Beat the heat
5 ways to keep cool on the golf course
Southern California is bracing for a hot weekend, but you don’t have to let the heat affect your golf game or keep you away from the course.
When temperatures soar toward the 100-degree mark and higher, there are steps you can take to ensure you make it through your round without melting like the Wicked Witch of the West.
To prevent you from withering away like the Wizard of Oz villain, we’ve put together five ways you can beat the heat this weekend – or any other dog day of summer for that matter.
So read on before you get caught baking in the sunlight, on one of the hottest days of the year, on the hole furthest away from the clubhouse, and with no beverage cart in sight:
Keep cool during your warmup
The last thing in the world you want to do when it’s a 100 degrees outside is start an exercise routine in the hot sun right before you tee off. Save the two-hour Richard Simmons workout for another time. Instead, stretch out before arriving at the course to help limit your exposure to the sun, says Tom Burley, PGA Head Golf Professional at Indian Wells Golf Resort, where temperatures are expected to reach 117 degrees this weekend. When warming up on the range, he adds, hit the number of balls you feel satisfied with, but don’t spend extra time working on your game. In other words, conserve your energy for the round you are about to play.
Protect yourself from the sun
You don’t have to shy away from the sun like a vampire, but you should take some precautions, such as wearing sun-protective clothing, a hat, and sunglasses to protect your eyes. Golfers should also apply at least one ounce of water-resistant, broad-spectrum sunscreen with an SPF of 30 or higher to all exposed areas 30 minutes prior to hitting the course, according to the Skin Cancer Foundation. The foundation also recommends a sport formula that is sweat resistant and won’t run into your eyes.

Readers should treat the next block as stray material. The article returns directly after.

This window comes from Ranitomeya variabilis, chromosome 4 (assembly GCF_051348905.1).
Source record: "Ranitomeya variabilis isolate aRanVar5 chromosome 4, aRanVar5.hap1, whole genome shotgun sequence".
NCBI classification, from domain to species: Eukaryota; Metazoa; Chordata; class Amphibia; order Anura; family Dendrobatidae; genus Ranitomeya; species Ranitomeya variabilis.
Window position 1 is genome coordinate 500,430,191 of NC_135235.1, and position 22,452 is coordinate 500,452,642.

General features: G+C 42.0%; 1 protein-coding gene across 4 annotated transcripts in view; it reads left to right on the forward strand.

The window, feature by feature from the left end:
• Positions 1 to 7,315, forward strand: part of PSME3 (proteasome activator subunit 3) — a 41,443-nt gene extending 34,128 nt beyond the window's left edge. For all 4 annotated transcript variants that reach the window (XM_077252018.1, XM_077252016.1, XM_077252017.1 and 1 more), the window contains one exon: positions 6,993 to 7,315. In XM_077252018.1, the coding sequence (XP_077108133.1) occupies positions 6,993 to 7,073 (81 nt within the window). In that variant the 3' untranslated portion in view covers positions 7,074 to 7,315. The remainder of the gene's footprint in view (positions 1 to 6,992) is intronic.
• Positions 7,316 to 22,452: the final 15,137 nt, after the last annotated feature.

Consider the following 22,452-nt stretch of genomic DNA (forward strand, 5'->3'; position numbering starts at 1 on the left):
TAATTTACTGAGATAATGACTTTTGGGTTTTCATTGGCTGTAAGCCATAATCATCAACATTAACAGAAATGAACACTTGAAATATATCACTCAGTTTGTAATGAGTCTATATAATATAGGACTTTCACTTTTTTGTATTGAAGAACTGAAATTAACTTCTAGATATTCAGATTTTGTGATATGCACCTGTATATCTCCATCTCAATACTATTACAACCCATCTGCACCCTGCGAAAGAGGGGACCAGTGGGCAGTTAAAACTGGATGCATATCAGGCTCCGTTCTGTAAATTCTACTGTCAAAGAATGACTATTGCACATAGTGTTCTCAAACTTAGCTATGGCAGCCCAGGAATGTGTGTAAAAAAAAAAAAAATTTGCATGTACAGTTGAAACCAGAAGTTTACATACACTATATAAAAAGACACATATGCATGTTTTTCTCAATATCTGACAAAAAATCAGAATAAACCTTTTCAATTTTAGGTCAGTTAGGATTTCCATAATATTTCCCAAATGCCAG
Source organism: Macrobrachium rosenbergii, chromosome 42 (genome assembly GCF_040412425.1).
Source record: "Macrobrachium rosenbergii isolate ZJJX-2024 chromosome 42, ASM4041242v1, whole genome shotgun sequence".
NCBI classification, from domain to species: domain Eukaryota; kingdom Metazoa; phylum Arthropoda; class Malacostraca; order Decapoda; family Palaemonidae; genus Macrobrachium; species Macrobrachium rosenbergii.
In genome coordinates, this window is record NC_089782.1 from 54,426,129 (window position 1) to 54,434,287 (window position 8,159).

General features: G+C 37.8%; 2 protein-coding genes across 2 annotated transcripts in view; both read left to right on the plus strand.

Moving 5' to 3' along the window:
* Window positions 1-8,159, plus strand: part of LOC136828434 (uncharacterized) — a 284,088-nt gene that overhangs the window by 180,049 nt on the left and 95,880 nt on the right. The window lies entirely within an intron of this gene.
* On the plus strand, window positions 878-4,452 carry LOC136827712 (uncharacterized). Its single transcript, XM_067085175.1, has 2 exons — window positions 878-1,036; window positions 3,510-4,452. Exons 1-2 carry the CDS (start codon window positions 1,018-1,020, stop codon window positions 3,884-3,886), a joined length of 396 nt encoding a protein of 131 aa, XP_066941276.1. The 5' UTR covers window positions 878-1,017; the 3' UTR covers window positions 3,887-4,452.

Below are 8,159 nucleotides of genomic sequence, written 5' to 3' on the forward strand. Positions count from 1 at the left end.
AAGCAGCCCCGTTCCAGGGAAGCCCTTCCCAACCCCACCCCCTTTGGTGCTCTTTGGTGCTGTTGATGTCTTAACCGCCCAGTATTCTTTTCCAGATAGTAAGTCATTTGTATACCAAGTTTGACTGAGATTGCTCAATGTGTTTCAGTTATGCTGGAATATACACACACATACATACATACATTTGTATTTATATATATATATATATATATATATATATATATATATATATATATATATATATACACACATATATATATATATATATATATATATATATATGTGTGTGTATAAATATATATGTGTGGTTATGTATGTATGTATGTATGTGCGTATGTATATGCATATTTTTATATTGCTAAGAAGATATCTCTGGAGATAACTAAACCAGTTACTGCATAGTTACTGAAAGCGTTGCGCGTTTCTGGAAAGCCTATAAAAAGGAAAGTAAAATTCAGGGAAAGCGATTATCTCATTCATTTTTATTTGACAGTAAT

If you’re idea of hydrating on the course involves consistently filling up a shot glass, then you’ll be lucky to make it to the turn, let alone an entire 18 holes. The experts say you should drink lots of water. In fact, the optimal amount of water to drink per day is half your body weight in ounces, according to Instructor Robert Yang of the Titleist Performance Institute in Oceanside. So if you weigh 200 pounds, you should drink 100 ounces of water per day, and 40-50 percent of it should be consumed during an 18-hole round of golf, Yang says, as optimal hydration can improve your golf game mentally and physically. And fluids such as coffee, tea, juices, soda, milk, sports drinks and flavored water don’t count, so start guzzling the H2O.
Make adjustments for course conditions
Remember, things change on the golf course when the weather heats up. When it’s hot and dry, most courses play firmer and faster, according to Burley. The ball jumps off the club face more and, combined with hard surface conditions, you can probably expect more distance. Some greens will also be firmer than usual, so you will want to account for any bounces the ball might take before coming to a stop after a full swing or pitch shot, Burley recommends.
You need to eat in order to maintain your concentration and energy levels, but the PGA recommends that you eat something light so you don’t feel heavy and lethargic after consuming a big meal, especially being out in the scorching sun for five hours.
If you still need to find a cool way to beat the heat on the golf course, you can always play golf at twilight, find a course with a lot of trees and shade, or play a track close to the ocean.
On that note, here are 9 Southern California courses to play on a hot day:
1. Monarch Beach Golf Resort
2. Pelican Hill Golf Club
3. Trump National Golf Club
4. Torrey Pines Golf Course
5. San Clemente Municipal
6. Los Verdes Golf Course
7. Coronado Golf Course
8. Mission Bay Golf Course
9. Meadowlark Golf Course
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Greetings, fellow golfers, and welcome to SoCal Golf Insider! We are Rob Lyon and Eric Marson and we've been reporting and writing about the game throughout the region since 1995. Here, we will provide you with the latest news, features, reviews and more on all things golf in Southern California. Let’s tee it up!
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